The devices can reproduce new lives and build their own, but their batteries and microprocessors have to be improved
World’s first living robots can now reproduce, scientists say
The scientists working on the world’s first living robots have announced new advances in their technology, as part of their campaign to explore humanity’s potential relationships with robots.
The Swiss-based research team have created a type of animal – known as a “mini-me” – which has a nearly flexible body made of polymer resin, or PET.
Petri Keldré, one of the researchers from Ecole Polytechnique Federale de Lausanne (EPFL), described his work.
“We used eWaste – old clothes discarded by consumers and also clothing produced by other industries – which helped us develop a copy of our own creature,” Keldré said.
“The end result is something that has just the right shape and structure to be a living organism.”
As part of their campaign, the scientists said they are exploring “real” relations between humans and bots, exploring how this type of relationship should be made as smart as possible.
They expect that, in the future, robots will be designed by humans with memories as well as capabilities, a “telepresence bot”, and a robot named Mimirati, which is designed to watch the child it is meant to care for.
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The petro-elite at EPFL used 27 different kinds of animal, from insects to crustaceans, and two kinds of amphibians, to craft the latest life model.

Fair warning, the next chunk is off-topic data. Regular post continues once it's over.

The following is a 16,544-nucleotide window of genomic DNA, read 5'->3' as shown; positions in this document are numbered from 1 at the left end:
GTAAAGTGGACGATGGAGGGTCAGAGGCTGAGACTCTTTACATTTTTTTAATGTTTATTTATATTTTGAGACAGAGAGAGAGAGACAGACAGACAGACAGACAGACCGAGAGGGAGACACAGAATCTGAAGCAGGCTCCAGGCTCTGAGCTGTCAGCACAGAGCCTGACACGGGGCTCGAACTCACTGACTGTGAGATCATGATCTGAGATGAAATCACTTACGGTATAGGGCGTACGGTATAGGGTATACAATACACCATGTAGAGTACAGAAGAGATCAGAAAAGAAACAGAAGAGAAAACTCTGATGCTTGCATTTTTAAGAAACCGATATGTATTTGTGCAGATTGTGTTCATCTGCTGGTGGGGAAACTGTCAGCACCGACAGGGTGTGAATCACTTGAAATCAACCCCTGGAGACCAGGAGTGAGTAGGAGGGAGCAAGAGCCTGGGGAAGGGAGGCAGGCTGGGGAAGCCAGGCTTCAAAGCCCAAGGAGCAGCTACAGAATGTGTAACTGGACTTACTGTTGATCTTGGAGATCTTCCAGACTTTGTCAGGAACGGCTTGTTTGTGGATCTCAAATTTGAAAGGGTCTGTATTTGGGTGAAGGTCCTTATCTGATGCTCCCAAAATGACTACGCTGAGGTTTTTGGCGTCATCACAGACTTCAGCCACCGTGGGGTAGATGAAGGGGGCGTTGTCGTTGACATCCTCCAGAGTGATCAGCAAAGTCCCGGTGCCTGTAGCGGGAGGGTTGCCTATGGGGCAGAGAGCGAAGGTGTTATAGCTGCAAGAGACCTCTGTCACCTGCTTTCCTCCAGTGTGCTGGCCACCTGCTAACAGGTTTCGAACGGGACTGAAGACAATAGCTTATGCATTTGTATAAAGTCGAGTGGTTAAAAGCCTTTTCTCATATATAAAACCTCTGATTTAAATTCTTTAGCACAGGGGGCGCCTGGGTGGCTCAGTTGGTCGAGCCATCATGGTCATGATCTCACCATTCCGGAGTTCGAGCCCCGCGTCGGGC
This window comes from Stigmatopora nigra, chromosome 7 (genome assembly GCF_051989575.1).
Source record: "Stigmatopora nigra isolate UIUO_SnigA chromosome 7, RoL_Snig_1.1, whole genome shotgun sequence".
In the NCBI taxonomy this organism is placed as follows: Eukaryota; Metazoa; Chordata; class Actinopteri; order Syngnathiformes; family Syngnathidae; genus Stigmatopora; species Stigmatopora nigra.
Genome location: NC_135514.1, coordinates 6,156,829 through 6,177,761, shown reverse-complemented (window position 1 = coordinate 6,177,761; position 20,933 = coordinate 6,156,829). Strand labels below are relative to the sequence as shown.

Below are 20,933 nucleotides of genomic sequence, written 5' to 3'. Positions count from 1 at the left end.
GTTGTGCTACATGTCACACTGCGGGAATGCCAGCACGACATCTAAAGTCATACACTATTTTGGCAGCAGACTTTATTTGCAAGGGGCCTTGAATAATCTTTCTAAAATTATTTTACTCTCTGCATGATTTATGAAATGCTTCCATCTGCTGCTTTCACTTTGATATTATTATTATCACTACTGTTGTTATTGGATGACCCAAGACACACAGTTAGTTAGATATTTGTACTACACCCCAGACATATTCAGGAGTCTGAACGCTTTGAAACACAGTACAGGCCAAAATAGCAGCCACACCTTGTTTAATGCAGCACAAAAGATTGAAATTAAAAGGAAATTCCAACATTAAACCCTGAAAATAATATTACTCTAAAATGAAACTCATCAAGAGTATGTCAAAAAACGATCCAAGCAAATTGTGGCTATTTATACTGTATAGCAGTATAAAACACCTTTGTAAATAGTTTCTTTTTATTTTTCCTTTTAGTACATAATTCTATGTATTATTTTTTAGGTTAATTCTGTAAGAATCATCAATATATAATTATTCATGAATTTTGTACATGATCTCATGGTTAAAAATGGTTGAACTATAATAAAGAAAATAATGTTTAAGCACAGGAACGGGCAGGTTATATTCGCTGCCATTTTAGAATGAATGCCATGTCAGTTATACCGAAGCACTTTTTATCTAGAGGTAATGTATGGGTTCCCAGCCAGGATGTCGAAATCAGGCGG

For the living robot, the team created a moulting process which uses, to increase its life span, neurons that are combined in a cell shape to form a kind of circuitry, and a high-grade “textured” PET coating which reflects light to emulate a human skin.
The team also fitted it with a small battery, infrared sensors, cellular components, and a little artificial brain – which is being created by using sets of artificial neuron network connections to make the models resemble a fully functioning human brain.
“The large amount of brain activity makes Mimirati quite responsive, and makes life more like a real living organism,” said Tim Osborne, a professor of robotics at Warwick university.
“And the robot’s swimming sensations are very sophisticated, so it feels like it actually swims, even though it’s just a plastic model.”
Osborne said the test set of “fake” creatures would not last long, as humans will eventually learn to detect the artificial nature of the creatures.
“As soon as humans can begin to reproduce their own creatures, having a live robot present with them will become something we expect from our friends, even if that friend is likely to have been developed by robots rather than a person,” Osborne said.
He said this would be very good for bringing people and robots closer to being friends, as their code of ethics would reflect their “sense of shared responsibility to each other”.